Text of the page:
“If the residents weren’t getting contacted,” he said, “it’s highly unlikely that the samples were collected. That’s just how the process worked.”
Coordinating the vapor intrusion study process for the Corps of Engineers was Wenck, a contractor that does environmental remediation and investigation. According to the company’s website, Wenck set up the Facebook page and Twitter account and held meetings to tell residents about the study and its results:
“Wenck prepared and implemented a Vapor Intrusion Study Work Plan (VI WP), a Community Involvement Plan (CIP), and a Response Action Plan. As part of the CIP, Wenck prepared a community mailing list and distributed community mailers and fact sheets throughout the VI Study. At the beginning of the project, Wenck created a Fort Gillem VI Study Facebook page, Twitter account, email account, and telephone hotline to provide updates on scheduling and sampling efforts through multiple forums throughout the study. Wenck also held six public meetings during the course of the study to educate the public on what VI is and the scope of the Fort Gillem VI study as well as communicate results to residents participating in the VI Study.”
Finies’ presentation noted one challenge of the two-year study was its high-profile nature: “intense local media coverage (ABC, CBS, Fox and CNN), daily updates being sent to the Pentagon in Washington, D.C., non-EPD interest within the state of Georgia government”–particularly from then-Governor Nathan Deal.
It also emphasized the importance of letting residents know what was going on.
Whether or not the apartments have been tested before, it’s not clear who would pay for testing now. City Attorney Mike Williams told residents “The URA owns the dirt,” but did not specify whether the URA already had taken possession of the land from the Army, whose lease was set to run out in 2024 and which would have to remediate any contamination before the city could take possession of it. And the Army made it clear when it amended the property lease in the ’90s that it would not be responsible for any possible ill effects of the contamination that it had caused.
In a 762-page report on closing down Fort McPherson, and, by extension, Fort Gillem, the Army reiterated that any future issues about toxic contamination would be the future owners’ problem.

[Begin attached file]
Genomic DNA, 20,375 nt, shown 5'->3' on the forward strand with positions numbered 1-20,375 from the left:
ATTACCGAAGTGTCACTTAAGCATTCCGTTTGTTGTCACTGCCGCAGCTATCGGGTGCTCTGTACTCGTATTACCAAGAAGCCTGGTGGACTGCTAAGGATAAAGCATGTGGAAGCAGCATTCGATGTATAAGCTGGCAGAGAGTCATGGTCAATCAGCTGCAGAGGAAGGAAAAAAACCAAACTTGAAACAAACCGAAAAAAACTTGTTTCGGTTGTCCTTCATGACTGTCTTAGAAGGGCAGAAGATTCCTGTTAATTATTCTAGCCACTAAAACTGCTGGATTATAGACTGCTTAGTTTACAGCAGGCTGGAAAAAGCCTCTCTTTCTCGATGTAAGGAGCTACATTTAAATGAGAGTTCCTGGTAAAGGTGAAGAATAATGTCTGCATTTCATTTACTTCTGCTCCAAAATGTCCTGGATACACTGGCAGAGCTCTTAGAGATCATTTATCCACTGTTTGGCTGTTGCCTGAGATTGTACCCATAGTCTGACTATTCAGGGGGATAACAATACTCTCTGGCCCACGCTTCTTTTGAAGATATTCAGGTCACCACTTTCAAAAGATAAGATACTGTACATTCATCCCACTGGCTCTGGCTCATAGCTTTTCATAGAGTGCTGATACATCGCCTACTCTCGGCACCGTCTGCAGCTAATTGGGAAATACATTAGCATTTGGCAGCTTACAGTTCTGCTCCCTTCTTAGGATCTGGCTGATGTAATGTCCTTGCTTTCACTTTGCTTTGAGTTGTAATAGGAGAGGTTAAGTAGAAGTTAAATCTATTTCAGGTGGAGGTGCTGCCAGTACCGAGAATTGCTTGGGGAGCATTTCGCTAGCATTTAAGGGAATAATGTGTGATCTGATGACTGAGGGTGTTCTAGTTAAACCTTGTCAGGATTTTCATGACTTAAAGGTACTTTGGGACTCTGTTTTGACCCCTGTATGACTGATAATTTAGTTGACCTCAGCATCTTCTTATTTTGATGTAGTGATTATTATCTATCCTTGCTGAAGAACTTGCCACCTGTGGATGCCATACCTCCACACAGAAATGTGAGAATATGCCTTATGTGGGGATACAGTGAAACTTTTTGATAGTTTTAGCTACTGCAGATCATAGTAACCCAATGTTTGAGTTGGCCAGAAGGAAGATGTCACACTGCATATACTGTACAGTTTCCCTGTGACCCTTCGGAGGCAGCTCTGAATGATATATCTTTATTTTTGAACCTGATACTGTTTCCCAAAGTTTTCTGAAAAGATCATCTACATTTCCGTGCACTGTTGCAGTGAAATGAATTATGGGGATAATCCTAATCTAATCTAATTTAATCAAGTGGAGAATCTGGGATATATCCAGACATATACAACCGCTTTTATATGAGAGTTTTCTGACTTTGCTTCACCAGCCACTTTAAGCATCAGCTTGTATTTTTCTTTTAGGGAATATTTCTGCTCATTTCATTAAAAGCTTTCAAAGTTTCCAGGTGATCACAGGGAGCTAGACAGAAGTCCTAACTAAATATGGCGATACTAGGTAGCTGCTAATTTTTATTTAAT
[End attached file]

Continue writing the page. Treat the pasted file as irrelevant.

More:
In 2017, Bell Law Firm said, the U.S. government began paying out $2.2 billion to veterans (not to their families nor to civilians) “who were exposed to contaminated water at Camp Lejuene between August 1953 [and] December 1987. In total, the payout will come to $2.2 billion, covering just eight of some 30 documented diseases or illnesses related to the contamination. These illnesses include: adult leukemia, aplastic anemia, bladder cancer, kidney cancer, liver cancer, multiple myeloma, non-Hodgkin’s lymphoma, and Parkinson’s disease.” At present, the Veterans Administration says family members can get disability coverage of 15 illnesses related to the contamination there.
No such option exists for those who served at Fort Gillem, some of whom live in the apartments.
We’ll continue to pass along what we learn as the story unfolds.
We’d also like to hear from you if you live in or near any of the areas affected by Fort GIllem’s hazardous sites.
Catch up on all The Clayton Crescent’s coverage on the Fort Gillem contamination issue, which also contains useful resources like maps we made, links to descriptions of different chemicals and heavy metals and what conditions they can cause, and dates of significant events from 1979 to the present:
- “Clayton County’s 7 most toxic sites”, June 30, 2021 (includes Google map of site locations)
- “Forest Park to hold Gillem tenants ‘town hall’ Wed. June 30 at 6 p.m.”, June 29, 2021
- “Your Monday morning roundup for June 28, 2021”, June 28, 2021
- “Army deadline for public comment on FTG-01 today,” March 26, 2021
- “Forest Park to hold Ft. Gillem environmental meeting 5 p.m. Wednesday, March 24”, March 24, 2021
- “Gillem FTG-01 questions: An alternative?”, March 23, 2021
- “Toxic base last straw for Park at Fort Gillem residents,” March 18, 2021
- “March 26 deadline for Conley, Forest Park, Ellenwood residents to comment on Gillem toxic site cleanup,” March 11, 2021